To many, Tony Robinson is best-known as Blackadder's sidekick Baldrick, or the enthusiastic presenter of long-running archaeology TV hit Time Team. But Tony, 66, is also an ambassador for Alzheimer's Society – both his parents had dementia and he made a moving documentary, Me and My Mum, about his mother’s care, in 2006.
Nick Smurthwaite talked to him about his experiences of dementia and the care system in the UK.
From your experience of working with Alzheimer’s UK and visiting care homes, how would you sum up the present climate of care in the UK?
It seems to me that an awful lot of care homes should more properly be called dementia homes, and I reckon within 5-10 years virtually every single place that we now think of as a care home will be a specialist home for people suffering from the illnesses associated with old age.
My experience with my parents was that it was virtually impossible to get any continuity of care. This was because the amount of money the care workers were paid was so low that every time something like a new Tesco came into the area, care workers were tempted away by a better hourly rate.
So you think pay, training and conditions for care home workers be a priority?
Yes, it's vital there should be better training, pay and a proper career structure for care workers.
I think language skills are enormously important because so many older people are hard of hearing, and there also there are cultural differences about how carers from different cultures deal with older people. This is definitely an area where more training is required.
Why do you think dementia is escalating at such an alarming rate?
As a society, we have spent a huge amount of time, money and intellectual effort over the past 100 years both improving social health and inventing medicines and machines to improve our wellbeing.
We have a massively-increased longevity which nobody would have thought possible 150 years ago. However, we have spent very little time asking how we should address the consequences of that extended lifespan.
So where do you think we are going wrong, as a society, in addressing the problem?
My belief is that if we are serious about elder care there needs to be an emotional and intellectual transformation, not just a lot of pre-election promises that are promptly forgotten.
Too many of us regard ageing as a problem so big that it is easier to turn our backs on it. Yet it is possible to make profound societal changes.
In our lifetime we have succeeded in transforming attitudes to the natural environment, so that now every business and organisation costs in the environmental impact of what they’re doing.
If there's one thing that would bring about change for older people in this country it would be if we were to mobilise the grey vote in the same way that, say, the black vote is mobilised in America.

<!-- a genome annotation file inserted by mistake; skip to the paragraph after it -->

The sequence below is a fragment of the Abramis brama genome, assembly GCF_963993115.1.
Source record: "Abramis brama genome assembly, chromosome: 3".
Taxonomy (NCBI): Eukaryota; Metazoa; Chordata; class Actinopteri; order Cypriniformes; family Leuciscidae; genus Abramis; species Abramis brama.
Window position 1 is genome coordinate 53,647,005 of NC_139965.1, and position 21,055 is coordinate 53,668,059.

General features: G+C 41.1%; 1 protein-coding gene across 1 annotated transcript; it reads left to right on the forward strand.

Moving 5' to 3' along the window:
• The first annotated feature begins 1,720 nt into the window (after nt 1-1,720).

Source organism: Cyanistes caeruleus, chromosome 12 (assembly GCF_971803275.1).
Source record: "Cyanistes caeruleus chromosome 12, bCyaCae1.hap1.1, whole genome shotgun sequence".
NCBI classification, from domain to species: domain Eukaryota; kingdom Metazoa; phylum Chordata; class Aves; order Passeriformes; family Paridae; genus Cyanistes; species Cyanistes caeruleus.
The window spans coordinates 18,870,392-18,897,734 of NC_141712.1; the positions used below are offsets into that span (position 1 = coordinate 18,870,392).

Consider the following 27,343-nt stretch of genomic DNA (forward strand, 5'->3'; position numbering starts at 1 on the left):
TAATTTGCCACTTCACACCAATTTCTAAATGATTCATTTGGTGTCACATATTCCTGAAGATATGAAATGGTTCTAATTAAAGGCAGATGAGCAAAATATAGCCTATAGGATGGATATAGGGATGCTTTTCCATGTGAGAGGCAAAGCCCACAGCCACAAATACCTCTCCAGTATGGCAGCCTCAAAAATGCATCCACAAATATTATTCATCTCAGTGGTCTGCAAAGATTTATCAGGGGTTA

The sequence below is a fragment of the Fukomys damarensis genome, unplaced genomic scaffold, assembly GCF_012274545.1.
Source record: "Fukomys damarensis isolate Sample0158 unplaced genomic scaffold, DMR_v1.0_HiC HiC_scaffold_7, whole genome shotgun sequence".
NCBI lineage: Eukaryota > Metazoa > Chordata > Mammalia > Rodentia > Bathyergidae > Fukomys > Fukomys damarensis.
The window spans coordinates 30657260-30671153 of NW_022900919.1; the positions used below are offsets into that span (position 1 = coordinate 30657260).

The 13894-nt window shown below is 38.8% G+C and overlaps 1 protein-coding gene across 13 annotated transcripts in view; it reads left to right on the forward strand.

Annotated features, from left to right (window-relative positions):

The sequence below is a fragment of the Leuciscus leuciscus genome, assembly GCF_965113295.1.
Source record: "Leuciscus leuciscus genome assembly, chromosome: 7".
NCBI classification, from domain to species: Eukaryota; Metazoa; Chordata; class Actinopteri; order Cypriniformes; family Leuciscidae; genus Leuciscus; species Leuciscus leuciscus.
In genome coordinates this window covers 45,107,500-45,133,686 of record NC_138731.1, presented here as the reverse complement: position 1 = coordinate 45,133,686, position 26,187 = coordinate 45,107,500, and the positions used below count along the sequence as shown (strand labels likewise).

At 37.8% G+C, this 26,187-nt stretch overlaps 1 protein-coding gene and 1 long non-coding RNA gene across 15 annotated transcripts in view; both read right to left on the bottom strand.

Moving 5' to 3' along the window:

I’d like to see Downing Street choked with Zimmer frames, and old people chaining themselves to the railings, myself included.
Could more be done to educate the younger generation about elder care?
I’d certainly advocate more interaction between older people and the very young. Both groups are routinely denied the company of the other.
As soon as the old people come into contact with children they blossom visibly. One of the major frustrations in our society is that we’ve ghettoised old people.
On the subject of education, so many people suddenly find themselves coping with someone with dementia and don’t know how to deal with it, which is why care homes are so often the first port of call.
We haven’t allowed ourselves time to learn about how to care for our old people, we haven’t prioritised it.
Have you thought about your own decline into old age and infirmity?
Yes, I’ve talked to my wife and my children about what I’d want should I no longer be in control of my own destiny. We’ve talked about how my money would be deployed and where I would go.
But I do wonder how often those conversations are taking place between older people and their younger relatives.
My view is that it is a selfish indulgence on the part of older people to say, “Oh, I don’t want to think about that now.”
How do you think future generations will view our attitude to elder care?
The care of old people in this country, or rather the lack of it, is for me the big stain on our society.
I think people in the future will look back at the way we’ve treated our elderly in the same way that we now look back at child labour and women working down the mines in the 19th century.